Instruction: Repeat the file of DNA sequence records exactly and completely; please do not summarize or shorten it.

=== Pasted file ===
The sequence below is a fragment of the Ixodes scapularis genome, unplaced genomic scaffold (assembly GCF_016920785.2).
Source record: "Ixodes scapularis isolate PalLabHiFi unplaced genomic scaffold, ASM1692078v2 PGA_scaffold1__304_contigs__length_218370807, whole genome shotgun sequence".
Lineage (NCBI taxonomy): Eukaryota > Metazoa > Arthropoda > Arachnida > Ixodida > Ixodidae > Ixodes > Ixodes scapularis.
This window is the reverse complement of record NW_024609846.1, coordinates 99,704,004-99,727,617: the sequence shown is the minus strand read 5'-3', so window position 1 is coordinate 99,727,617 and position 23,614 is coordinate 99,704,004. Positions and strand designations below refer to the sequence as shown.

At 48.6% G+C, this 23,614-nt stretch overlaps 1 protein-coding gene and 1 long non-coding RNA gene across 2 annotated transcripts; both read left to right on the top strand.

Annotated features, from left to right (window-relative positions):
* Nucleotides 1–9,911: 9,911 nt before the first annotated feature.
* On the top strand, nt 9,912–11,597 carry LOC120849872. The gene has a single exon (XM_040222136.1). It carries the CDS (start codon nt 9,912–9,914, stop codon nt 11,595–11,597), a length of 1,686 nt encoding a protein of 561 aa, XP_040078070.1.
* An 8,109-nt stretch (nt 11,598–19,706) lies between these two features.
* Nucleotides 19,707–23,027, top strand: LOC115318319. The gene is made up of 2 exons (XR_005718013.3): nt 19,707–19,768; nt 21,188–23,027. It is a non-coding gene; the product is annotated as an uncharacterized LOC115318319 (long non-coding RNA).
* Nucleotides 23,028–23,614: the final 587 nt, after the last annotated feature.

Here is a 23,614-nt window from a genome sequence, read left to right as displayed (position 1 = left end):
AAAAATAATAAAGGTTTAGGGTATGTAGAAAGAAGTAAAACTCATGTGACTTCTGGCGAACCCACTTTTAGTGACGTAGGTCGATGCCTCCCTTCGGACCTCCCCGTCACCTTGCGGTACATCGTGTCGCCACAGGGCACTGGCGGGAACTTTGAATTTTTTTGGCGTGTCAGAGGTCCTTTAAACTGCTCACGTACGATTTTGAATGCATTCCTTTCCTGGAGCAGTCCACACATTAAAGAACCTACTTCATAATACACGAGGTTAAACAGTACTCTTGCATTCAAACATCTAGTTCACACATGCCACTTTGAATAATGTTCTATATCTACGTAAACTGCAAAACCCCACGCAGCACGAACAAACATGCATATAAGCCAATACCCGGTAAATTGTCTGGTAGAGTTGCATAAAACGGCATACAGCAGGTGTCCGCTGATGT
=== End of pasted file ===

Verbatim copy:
The sequence below is a fragment of the Ixodes scapularis genome, unplaced genomic scaffold (assembly GCF_016920785.2).
Source record: "Ixodes scapularis isolate PalLabHiFi unplaced genomic scaffold, ASM1692078v2 PGA_scaffold1__304_contigs__length_218370807, whole genome shotgun sequence".
Lineage (NCBI taxonomy): Eukaryota > Metazoa > Arthropoda > Arachnida > Ixodida > Ixodidae > Ixodes > Ixodes scapularis.
This window is the reverse complement of record NW_024609846.1, coordinates 99,704,004-99,727,617: the sequence shown is the minus strand read 5'-3', so window position 1 is coordinate 99,727,617 and position 23,614 is coordinate 99,704,004. Positions and strand designations below refer to the sequence as shown.

At 48.6% G+C, this 23,614-nt stretch overlaps 1 protein-coding gene and 1 long non-coding RNA gene across 2 annotated transcripts; both read left to right on the top strand.

Annotated features, from left to right (window-relative positions):
* Nucleotides 1–9,911: 9,911 nt before the first annotated feature.
* On the top strand, nt 9,912–11,597 carry LOC120849872. The gene has a single exon (XM_040222136.1). It carries the CDS (start codon nt 9,912–9,914, stop codon nt 11,595–11,597), a length of 1,686 nt encoding a protein of 561 aa, XP_040078070.1.
* An 8,109-nt stretch (nt 11,598–19,706) lies between these two features.
* Nucleotides 19,707–23,027, top strand: LOC115318319. The gene is made up of 2 exons (XR_005718013.3): nt 19,707–19,768; nt 21,188–23,027. It is a non-coding gene; the product is annotated as an uncharacterized LOC115318319 (long non-coding RNA).
* Nucleotides 23,028–23,614: the final 587 nt, after the last annotated feature.

Here is a 23,614-nt window from a genome sequence, read left to right as displayed (position 1 = left end):
AAAAATAATAAAGGTTTAGGGTATGTAGAAAGAAGTAAAACTCATGTGACTTCTGGCGAACCCACTTTTAGTGACGTAGGTCGATGCCTCCCTTCGGACCTCCCCGTCACCTTGCGGTACATCGTGTCGCCACAGGGCACTGGCGGGAACTTTGAATTTTTTTGGCGTGTCAGAGGTCCTTTAAACTGCTCACGTACGATTTTGAATGCATTCCTTTCCTGGAGCAGTCCACACATTAAAGAACCTACTTCATAATACACGAGGTTAAACAGTACTCTTGCATTCAAACATCTAGTTCACACATGCCACTTTGAATAATGTTCTATATCTACGTAAACTGCAAAACCCCACGCAGCACGAACAAACATGCATATAAGCCAATACCCGGTAAATTGTCTGGTAGAGTTGCATAAAACGGCATACAGCAGGTGTCCGCTGATGT